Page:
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Manchester City Council v D (Application for Permission Withdraw Proceedings after Abduction) [2021] EWHC 1191

The local authority was granted leave to withdraw care proceedings where the children had been unlawfully abducted to Pakistan and were not likely to be returned. The court however had made the children wards of court and ordered that they be returned to the jurisdiction. The wardship was continued and the judgment passed to the police and Interpol.


Care proceedings were brought because of the serious history of domestic abuse. During assessments the father accepted that he had amongst other matters raped and assaulted the mother on a number of occasions. The children were living at home with the mother under interim care orders supported by exclusion orders under s38A Children Act 1989. The local authority proposed that the children remain with the mother and this plan was supported by the children's guardian who was recommending a care order with the children remaining at home. The parents removed the children to Pakistan via Ireland and Italy. The judge heard evidence from the parents via video-link and ordered the return to England and Wales. The parents refused. The judge considered the Hague Convention and the UK/Pakistan Protocol and concluded that there is no bilateral process which was likely to secure the children's return. [para 38]

In deciding to grant the application for leave to withdraw, MacDonald J reviewed and applied the case law since London Borough of Southwark v B [1993] 2 FLR 559 including GC v A Local Authority (A Child) (Withdrawal of care proceedings) [2020] 4 WLR 92 in which the court is expected to consider the welfare of the child and the overriding objective, and concluded that as a result of the abduction that "there is no advantage to any child in being maintained as the subject of proceedings that have become ineffective in result". [para 41]. However he then went onto make plain that this was not acquiescence to the acts of the parents in fact on the contrary "parents who abduct children as a means of avoiding local authority involvement with those children or during the course of subsequent care proceedings can expect the court to bring to bear the full weight of the law in seeking the return of those children to this jurisdiction, and to continue in that effort until all legal avenues have been exhausted." [Para 47].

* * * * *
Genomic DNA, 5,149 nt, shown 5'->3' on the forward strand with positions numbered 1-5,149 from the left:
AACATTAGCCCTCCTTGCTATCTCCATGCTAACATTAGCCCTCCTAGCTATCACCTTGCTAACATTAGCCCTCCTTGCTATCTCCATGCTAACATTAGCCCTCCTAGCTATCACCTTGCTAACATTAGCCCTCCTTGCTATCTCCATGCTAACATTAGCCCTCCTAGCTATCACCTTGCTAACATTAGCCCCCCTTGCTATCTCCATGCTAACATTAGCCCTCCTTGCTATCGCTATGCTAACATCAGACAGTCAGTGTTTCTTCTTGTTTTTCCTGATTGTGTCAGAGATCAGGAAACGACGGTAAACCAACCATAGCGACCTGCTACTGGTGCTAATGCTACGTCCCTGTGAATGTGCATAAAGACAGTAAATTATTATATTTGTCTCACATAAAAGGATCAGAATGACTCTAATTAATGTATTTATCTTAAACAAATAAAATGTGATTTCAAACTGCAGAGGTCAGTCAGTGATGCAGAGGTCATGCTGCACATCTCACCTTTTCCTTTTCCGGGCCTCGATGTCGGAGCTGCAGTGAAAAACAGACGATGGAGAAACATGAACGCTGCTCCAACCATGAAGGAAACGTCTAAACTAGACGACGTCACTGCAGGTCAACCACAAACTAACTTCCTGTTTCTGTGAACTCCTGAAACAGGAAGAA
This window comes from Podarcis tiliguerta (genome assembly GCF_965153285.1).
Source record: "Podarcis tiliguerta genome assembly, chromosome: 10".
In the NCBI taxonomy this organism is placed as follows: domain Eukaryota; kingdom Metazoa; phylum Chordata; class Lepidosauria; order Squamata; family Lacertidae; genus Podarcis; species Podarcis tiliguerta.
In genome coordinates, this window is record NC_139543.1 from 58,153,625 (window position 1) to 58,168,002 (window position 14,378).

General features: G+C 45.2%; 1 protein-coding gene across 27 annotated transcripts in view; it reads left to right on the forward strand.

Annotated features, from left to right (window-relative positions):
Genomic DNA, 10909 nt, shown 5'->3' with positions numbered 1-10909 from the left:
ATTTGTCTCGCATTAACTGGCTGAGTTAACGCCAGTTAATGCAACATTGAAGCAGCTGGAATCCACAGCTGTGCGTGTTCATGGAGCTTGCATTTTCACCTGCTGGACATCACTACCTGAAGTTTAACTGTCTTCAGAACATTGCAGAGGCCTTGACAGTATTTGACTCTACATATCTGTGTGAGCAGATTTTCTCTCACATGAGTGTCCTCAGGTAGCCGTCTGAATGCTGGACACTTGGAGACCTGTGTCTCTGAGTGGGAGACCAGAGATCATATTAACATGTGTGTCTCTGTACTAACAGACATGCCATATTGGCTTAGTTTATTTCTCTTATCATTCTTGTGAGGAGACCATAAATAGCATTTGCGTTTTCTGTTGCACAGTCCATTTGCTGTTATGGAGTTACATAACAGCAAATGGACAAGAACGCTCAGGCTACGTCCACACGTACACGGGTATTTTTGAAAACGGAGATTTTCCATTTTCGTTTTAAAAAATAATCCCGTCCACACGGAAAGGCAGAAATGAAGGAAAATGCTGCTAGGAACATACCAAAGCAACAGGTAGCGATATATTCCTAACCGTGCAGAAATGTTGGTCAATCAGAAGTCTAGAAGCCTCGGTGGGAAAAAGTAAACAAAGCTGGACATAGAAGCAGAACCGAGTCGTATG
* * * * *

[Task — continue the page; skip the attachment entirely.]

Case summary by Nicholas O'Brien, Barrister, Coram Chambers

For full case, please see BAILII